I write this post to get in touch with someone or with an authorities in plant taxonomy, not to make changes to the iNat platform, but to see how to revive an old name in a well-known plant. We are facing an historical #drama, we just uncover and very old name but who was published in and lost old trip diary, this name was used just two time, and then forgotten, then this plant was described as a first, with a name used till today. We have the proofs and needed data to improve this name, but we would like to have some guidances, is this the place to meet a taxonomist in plants? :)
apologize if I’m pretty lost :P
Botany journals that accept taxonomic papers would be your best bet.
Is the name a scientific name or a common name ?
a scientific name. Now I think is a very innapropiate question, not sure why I was thinking lol
I’m no scientist. iNat relies on Kew’s POWO for scientific names. I’d think they in turn have ties with Universities in various countries throughout the world. You can get in contact with your local university. As I see it, the scientific name may need to be published with a time stamp. Just for example, like say description of this species was published in 1900, in a journal or book. When you mention diary, I’ve a feeling it is not published. Although the person involved might be a well known collector, or scientist. As said, I’m not scientist. I do not know beyond the basics how this may turn out. Maybe it is valid, rules are in place on how scientific names are published.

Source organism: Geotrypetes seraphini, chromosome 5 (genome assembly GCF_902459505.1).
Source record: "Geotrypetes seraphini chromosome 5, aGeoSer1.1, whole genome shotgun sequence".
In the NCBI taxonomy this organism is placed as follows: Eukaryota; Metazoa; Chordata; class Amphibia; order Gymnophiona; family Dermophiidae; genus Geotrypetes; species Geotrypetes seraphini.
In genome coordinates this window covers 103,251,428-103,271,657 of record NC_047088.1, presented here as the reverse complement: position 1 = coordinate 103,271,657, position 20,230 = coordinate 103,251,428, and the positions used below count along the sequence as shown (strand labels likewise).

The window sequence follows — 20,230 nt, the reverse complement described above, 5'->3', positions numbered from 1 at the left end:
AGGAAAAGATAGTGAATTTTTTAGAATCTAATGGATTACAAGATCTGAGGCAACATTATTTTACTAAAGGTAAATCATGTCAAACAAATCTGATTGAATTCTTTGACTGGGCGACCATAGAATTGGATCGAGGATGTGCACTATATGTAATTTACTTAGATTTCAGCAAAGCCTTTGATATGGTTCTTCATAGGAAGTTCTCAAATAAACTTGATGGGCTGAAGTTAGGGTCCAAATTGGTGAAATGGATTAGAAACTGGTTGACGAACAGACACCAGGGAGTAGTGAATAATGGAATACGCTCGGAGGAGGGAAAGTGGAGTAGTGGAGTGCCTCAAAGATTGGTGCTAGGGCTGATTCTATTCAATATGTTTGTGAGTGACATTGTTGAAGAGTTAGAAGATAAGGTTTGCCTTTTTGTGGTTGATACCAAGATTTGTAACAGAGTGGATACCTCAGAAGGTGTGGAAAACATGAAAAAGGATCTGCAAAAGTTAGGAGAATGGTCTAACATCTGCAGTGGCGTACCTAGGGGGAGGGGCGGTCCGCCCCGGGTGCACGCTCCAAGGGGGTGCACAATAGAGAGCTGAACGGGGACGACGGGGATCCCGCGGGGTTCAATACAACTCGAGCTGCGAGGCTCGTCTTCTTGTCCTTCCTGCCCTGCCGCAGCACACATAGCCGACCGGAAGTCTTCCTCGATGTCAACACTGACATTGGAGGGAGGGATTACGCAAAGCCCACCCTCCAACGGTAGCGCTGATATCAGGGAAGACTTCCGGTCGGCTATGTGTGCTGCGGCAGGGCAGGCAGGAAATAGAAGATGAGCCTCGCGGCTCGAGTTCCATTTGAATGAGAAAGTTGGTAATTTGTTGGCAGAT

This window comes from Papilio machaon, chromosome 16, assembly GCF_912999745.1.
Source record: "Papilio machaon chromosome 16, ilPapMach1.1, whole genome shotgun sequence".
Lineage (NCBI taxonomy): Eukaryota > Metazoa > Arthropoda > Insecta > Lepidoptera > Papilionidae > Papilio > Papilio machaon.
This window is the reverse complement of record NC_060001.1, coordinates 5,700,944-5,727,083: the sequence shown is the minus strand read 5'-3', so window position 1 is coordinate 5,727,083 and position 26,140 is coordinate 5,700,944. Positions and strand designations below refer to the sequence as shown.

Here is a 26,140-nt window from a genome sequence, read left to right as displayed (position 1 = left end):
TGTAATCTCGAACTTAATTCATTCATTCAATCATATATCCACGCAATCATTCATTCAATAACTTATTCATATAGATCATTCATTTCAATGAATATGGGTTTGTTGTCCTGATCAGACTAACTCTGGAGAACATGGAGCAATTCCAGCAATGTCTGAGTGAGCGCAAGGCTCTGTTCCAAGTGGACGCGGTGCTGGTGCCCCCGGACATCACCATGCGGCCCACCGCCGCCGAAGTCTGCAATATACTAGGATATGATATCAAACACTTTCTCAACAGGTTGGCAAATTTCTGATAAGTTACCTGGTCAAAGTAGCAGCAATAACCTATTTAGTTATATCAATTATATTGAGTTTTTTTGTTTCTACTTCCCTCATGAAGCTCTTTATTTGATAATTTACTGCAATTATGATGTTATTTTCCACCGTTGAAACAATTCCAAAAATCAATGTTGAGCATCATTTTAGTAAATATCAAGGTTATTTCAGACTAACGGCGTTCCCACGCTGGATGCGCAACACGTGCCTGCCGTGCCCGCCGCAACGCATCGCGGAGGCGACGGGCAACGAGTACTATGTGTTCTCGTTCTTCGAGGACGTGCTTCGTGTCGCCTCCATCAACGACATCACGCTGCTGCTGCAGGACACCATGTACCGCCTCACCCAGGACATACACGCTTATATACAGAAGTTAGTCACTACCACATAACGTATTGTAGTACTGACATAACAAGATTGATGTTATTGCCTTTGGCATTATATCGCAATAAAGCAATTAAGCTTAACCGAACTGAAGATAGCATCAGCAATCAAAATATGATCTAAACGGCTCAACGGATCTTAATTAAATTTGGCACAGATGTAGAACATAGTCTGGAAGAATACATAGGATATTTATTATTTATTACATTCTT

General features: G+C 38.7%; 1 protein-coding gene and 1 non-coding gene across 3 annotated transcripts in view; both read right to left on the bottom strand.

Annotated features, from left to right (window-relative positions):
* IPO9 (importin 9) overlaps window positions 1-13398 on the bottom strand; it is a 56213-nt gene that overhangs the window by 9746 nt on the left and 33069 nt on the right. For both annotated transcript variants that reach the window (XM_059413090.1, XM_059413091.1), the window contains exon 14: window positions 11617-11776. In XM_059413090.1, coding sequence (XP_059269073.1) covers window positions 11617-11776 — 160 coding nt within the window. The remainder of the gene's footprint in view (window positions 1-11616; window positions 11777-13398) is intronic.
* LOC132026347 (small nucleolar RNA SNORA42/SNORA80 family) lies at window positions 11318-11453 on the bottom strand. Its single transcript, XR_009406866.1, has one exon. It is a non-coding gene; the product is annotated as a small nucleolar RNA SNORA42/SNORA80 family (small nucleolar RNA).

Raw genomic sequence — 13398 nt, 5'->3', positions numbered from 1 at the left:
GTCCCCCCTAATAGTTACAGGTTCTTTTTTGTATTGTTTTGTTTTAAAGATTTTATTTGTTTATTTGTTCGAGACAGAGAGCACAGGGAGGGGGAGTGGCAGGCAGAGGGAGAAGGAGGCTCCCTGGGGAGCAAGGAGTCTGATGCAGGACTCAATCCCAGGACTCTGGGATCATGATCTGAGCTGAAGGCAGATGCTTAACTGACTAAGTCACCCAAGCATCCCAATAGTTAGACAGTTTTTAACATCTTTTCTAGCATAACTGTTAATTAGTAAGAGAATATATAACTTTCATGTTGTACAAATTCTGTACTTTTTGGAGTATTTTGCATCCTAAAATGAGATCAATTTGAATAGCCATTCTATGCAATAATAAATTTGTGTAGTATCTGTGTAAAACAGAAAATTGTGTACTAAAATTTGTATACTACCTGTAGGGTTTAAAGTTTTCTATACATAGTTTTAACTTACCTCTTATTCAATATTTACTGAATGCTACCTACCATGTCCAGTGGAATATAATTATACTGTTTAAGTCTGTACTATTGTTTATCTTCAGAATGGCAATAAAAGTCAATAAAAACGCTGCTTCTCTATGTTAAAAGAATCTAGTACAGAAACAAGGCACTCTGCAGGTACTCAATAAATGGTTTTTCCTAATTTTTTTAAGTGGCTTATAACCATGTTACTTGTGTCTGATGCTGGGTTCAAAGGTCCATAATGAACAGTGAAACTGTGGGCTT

What is the name? Some of these situations are easily resolvable by going to primary sources while others represent truly forgotten names. Figuring out which is which often requires looking at the specimens that use those names. If there is no type specimen to refer to, it was probably invalidly published (exceptions have been made in some historical examples). [taxonomist speaking here, though not one familiar with the Flora of Chile]
The first step should probably be a careful examination of the International Code of Nomenclature for algae, fungi and plants, available in English at https://www.iapt-taxon.org/nomen/main.php. (A Spanish translation is available in PDF through https://www.iaptglobal.org/shenzhen-code).
In particular, I would start with Articles 29 and 30, which define “effective publication” for the purposes of the code. To be effectively published, a name must be used in printed matter distributed to the general public. So a name in a private diary or journal would not meet those conditions; however, if it was published and printed (e.g., many 19th-century scientific expeditions organized and printed their records) it would be effectively published.
Article 38 provides that to be validly published, a new name must be accompanied by some sort of diagnosis or description that distinguishes it from similar species, although in older works, this diagnosis can be extremely perfunctory, sometimes a single sentence or phrase.
I hope this provides some initial guidance. I’ll follow up by private message.
It would be good to know that scientific name in order to give you an answer that could be as most precise as possible.
In some cases there is no strict necessity to revive an old legitimate name but one can propose to conserve a later synonym.